Teachers need a wage hike, but the situation of teachers and public education must be treated as long-term strategic issues, Speaker of Parliament László Kövér has said, adding that strike action was not the solution. Commenting on protests in secondary schools nationwide, Kövér told commercial HírTv late on Monday that teachers could not “put the law aside and launch a movement of civil disobedience — a concept which does not exist in Hungarian law — to the detriment of our children.” Teachers’ wages must be raised as they are not proportionate to the work and responsibility they shoulder, Kövér said in the interview.
The state of public education, including the wages, is key to the future of children, and requires strategic decisions for the long term, he said. At the same time, “wages are not connected to the quality of education in the short term, as decent-minded teachers do not make their performance dependent on their wages,” he added. The situation of teachers was among the Fidesz-led government’s first concerns after coming to power in 2010, Kövér said. The private and public sectors have since engaged in a spiral of “wage competition” and teachers were left behind, he said. “No one disputes that disparity,” he said, adding that the question now concerned how the government can achieve change “that satisfies everyone” according to which timeframe, he said. Short-term solutions cannot be expected, and the “government is trying to remedy the anomalies resulting from this degree of wage disparity with stopgap solutions insofar as its means allow,” Kövér said. On another topic, Kövér said the shadow cabinet set up by Democratic Coalition MEP Klára Dobrev was a “message to other opposition parties that cooperation was over”. At the same time, “the wife of [DK leader] Ferenc Gyurcsány can’t say anything new to ruling parties”. Gyurcsány will not get another stab at government “in view of the sins he has committed in the past”, Kövér said. Regarding European sanctions policy, Kövér said that the EU’s leading elites should “become pro-Europe again”. “We are not pro-Russia or Russia-friendly; we are Hungarians and pro-Hungary, and focus on the interests of our own nation,” he said. “The European elite’s disregard for Europe’s most fundamental needs — as it is ruining Europe — poses worrying and serious questions. Until we have an answer to that, we can’t expect changes to the EU’s view of us,” he said. Kövér said that currently Hungary represented the interests of Europe as well as Hungary. Kövér said political leadership of the EU had failed to consider the “potential of the opponent or enemy that they are facing”, adding that they were therefore unfit for the job. Kövér said the real war in Ukraine was not between Russia and Ukraine but between Russia and the US, and “the introduction to a conflict that could be waged between China and the US-led West if we are not very careful.” Their aim, he said, was to “erect a political and economic Iron Curtain between Russia and Europe so that no one can dream of creating a peaceful, balanced economic area based on mutual respect.”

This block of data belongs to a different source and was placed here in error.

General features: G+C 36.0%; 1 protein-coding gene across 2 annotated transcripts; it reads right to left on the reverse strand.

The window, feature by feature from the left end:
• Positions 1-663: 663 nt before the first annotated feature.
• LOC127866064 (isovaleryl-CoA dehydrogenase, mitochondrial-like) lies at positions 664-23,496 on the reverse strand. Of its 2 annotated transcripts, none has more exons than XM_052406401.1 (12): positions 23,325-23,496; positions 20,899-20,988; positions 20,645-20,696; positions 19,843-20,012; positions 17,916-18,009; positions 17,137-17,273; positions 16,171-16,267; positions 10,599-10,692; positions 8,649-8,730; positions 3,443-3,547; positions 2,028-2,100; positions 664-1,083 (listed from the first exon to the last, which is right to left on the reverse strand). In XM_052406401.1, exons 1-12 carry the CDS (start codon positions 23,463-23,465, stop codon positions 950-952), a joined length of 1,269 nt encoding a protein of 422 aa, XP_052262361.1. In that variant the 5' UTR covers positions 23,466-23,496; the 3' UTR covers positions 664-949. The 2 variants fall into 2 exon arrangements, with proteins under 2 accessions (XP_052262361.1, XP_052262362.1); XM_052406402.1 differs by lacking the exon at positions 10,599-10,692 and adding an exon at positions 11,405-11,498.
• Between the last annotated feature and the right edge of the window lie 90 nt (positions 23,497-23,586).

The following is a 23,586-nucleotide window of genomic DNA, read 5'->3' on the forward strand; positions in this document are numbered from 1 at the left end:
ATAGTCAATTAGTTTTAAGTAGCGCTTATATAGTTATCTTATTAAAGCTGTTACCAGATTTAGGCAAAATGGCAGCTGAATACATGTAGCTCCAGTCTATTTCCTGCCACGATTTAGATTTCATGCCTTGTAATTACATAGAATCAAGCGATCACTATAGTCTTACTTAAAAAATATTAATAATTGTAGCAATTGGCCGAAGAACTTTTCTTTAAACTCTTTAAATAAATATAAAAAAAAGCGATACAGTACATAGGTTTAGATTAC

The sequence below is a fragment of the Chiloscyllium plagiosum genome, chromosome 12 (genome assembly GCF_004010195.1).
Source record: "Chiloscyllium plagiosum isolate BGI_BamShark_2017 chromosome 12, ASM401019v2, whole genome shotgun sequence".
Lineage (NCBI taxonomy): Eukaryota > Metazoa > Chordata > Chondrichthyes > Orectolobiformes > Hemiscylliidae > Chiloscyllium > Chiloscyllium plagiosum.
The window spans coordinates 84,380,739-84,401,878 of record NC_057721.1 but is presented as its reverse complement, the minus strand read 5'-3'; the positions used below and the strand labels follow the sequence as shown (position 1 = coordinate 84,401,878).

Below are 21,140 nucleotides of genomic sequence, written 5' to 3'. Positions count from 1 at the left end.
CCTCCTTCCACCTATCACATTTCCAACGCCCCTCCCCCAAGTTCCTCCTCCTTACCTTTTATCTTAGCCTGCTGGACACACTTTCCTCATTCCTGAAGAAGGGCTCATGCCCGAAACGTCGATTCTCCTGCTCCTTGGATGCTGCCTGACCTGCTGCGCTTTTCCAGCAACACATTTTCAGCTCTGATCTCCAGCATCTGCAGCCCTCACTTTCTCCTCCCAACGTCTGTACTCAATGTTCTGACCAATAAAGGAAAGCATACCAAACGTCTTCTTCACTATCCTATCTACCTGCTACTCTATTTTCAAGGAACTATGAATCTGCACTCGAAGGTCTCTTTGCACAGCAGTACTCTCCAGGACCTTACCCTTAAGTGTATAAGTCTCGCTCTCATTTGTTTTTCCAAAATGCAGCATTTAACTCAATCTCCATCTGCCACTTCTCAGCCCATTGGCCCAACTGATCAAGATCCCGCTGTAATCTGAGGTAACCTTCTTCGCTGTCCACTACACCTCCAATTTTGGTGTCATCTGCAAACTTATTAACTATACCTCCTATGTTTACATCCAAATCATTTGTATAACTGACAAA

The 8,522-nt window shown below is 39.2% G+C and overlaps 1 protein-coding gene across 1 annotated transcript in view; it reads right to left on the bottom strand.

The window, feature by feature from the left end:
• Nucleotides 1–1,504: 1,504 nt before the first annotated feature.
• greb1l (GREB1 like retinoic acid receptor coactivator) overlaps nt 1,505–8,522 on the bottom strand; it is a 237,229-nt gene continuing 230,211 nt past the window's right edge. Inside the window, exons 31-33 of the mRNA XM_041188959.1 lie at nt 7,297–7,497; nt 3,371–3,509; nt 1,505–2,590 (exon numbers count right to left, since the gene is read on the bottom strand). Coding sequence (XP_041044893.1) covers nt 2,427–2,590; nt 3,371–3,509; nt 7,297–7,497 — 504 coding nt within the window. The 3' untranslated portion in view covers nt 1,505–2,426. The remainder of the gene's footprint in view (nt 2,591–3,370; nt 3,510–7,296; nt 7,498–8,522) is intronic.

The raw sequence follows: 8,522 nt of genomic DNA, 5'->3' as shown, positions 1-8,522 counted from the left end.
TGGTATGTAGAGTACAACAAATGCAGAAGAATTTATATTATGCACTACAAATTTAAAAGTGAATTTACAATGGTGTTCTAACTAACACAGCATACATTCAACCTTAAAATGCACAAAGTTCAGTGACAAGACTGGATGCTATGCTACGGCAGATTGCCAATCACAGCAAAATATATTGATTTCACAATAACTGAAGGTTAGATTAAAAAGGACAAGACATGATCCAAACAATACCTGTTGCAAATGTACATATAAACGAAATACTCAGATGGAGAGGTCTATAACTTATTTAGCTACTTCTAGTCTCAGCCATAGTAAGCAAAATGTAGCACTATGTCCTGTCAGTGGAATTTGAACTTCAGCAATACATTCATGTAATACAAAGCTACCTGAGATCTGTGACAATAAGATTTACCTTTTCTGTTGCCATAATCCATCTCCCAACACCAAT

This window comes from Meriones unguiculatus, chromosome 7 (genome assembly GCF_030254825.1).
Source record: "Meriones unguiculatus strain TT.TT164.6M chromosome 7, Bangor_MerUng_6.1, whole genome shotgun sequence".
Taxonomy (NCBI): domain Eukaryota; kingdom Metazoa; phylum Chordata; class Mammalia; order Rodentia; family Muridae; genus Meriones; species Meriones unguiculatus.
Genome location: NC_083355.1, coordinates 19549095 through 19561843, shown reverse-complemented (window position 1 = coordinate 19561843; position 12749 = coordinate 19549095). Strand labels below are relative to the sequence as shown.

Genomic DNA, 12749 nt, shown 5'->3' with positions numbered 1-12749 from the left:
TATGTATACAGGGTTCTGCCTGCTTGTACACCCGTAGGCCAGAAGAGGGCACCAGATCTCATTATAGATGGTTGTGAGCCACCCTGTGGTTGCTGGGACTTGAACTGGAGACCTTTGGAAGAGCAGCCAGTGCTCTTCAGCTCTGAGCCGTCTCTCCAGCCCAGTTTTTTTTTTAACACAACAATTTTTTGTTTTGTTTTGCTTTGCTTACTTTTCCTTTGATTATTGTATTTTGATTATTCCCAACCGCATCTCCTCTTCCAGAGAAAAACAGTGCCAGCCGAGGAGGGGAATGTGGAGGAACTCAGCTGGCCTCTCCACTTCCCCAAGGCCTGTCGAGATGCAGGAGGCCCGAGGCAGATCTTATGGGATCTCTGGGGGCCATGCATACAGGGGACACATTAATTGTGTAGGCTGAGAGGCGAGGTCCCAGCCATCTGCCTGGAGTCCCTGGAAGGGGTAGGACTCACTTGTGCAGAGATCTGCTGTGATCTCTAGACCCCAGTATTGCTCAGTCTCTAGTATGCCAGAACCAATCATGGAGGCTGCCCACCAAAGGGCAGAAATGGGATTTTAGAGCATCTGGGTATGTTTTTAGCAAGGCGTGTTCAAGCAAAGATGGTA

Regarding changes to the special legal order — emergency powers — in Hungary, Kövér said that a proposal by Fidesz group leader Máté Kocsis aimed to add a deadline to the government’s mandate to govern by decree. Under current legislation, parliament must withdraw the special mandate it had granted. The new regulation would have the special mandate expire automatically after 180 days, he said. “This does not restrict the rights of the opposition or parliament, which would continue to exercise its rights of control,” he said.